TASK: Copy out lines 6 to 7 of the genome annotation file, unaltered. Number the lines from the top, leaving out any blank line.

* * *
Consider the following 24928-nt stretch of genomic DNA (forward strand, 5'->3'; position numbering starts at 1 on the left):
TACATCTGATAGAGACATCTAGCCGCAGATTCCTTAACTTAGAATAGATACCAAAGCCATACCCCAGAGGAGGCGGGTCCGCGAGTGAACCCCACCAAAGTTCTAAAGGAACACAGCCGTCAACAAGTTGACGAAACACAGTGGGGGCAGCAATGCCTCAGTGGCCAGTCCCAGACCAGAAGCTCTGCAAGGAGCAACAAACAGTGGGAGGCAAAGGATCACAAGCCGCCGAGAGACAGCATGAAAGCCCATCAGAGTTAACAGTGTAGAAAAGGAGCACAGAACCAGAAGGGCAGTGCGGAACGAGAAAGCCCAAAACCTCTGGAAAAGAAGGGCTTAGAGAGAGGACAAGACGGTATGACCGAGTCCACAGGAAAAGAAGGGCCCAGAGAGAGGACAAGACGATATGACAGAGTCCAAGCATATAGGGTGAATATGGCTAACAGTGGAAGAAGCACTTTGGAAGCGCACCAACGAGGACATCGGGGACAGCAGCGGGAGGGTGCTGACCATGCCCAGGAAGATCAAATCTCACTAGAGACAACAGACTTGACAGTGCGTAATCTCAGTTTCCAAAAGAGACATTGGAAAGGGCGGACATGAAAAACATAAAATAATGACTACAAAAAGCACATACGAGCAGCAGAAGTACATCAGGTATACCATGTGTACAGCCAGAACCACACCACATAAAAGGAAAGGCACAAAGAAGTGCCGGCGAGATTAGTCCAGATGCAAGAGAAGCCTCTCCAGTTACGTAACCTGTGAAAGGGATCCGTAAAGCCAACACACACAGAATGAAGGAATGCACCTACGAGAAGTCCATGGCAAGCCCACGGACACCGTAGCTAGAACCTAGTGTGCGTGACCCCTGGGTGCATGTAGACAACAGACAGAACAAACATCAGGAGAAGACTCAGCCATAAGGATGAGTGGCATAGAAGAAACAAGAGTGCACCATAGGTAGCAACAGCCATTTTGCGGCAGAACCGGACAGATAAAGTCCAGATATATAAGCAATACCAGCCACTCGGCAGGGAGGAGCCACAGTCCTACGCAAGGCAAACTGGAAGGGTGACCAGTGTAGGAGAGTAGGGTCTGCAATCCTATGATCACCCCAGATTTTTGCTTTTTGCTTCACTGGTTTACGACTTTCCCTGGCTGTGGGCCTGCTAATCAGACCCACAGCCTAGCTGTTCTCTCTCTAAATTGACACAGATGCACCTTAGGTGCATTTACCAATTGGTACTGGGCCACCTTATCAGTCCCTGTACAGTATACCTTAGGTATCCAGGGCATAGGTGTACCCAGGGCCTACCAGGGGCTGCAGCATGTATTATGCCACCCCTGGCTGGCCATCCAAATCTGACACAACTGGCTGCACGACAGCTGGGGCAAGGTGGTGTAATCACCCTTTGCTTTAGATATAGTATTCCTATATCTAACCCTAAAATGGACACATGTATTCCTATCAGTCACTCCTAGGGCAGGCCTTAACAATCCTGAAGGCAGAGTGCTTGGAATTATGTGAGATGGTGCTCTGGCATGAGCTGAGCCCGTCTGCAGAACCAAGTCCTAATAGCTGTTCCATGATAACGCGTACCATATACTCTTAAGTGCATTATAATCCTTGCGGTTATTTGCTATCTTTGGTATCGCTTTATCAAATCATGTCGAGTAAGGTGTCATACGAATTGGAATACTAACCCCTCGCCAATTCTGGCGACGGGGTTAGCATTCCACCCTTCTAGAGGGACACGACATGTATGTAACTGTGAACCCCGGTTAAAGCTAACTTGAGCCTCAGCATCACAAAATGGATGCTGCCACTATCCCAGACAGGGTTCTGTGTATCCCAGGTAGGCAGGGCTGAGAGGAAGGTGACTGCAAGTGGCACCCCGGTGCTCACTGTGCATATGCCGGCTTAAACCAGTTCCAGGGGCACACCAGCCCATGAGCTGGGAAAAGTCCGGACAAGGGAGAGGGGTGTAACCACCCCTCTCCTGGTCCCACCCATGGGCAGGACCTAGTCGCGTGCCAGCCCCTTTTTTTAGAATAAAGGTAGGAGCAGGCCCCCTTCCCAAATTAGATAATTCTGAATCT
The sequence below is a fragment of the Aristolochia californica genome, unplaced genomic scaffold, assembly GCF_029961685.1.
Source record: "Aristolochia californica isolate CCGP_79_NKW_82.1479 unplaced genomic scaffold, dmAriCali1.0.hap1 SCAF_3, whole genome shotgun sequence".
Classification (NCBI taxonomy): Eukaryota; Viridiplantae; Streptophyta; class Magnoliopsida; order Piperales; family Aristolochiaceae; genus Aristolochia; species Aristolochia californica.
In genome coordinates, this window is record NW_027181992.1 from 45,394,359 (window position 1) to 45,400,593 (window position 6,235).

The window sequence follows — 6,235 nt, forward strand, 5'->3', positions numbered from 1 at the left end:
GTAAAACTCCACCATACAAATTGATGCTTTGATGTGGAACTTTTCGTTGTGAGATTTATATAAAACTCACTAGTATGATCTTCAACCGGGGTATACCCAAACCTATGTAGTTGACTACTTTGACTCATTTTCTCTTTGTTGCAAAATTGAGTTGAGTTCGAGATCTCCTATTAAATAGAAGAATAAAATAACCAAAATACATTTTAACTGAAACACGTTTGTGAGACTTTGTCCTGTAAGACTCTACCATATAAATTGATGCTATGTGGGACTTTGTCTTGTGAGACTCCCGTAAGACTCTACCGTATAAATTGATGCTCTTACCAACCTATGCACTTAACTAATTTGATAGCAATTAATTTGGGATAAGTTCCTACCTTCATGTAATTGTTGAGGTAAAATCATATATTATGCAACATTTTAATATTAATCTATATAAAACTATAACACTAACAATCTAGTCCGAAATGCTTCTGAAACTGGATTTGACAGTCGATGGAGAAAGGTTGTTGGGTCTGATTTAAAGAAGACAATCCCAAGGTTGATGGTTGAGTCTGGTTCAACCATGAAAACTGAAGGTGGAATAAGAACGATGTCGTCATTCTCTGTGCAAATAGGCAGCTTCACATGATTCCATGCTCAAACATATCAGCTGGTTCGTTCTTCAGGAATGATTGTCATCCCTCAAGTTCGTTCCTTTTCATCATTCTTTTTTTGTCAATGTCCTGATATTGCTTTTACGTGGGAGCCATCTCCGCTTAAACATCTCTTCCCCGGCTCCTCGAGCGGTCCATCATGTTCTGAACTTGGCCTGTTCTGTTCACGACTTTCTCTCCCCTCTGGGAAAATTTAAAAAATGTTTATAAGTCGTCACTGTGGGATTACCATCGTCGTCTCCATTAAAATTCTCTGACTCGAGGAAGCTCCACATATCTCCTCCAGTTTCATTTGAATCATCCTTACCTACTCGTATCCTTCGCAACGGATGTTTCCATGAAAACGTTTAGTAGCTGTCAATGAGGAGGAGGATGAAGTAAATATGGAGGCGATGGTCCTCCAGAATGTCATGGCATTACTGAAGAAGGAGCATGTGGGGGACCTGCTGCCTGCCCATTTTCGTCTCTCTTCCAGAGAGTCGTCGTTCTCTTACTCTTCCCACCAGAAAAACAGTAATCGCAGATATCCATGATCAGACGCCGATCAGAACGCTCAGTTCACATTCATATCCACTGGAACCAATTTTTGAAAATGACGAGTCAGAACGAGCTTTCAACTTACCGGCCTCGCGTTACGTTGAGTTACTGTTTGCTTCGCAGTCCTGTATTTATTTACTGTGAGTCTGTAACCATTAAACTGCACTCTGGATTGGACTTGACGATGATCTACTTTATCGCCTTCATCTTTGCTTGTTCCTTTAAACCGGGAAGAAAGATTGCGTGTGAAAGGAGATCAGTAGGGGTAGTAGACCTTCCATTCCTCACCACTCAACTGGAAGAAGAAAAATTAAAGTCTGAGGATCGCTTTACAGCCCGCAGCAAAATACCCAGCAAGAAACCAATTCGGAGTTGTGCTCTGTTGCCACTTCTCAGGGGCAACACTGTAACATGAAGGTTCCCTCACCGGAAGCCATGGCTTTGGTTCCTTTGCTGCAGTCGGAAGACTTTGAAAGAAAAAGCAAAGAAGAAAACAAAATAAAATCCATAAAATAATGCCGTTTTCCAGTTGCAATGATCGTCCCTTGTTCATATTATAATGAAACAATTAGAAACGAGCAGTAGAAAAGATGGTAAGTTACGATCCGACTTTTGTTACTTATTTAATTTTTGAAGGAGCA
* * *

In genome coordinates, this window is record NW_027181992.1 from 45,394,359 (window position 1) to 45,400,593 (window position 6,235).

The window sequence follows — 6,235 nt, forward strand, 5'->3', positions numbered from 1 at the left end: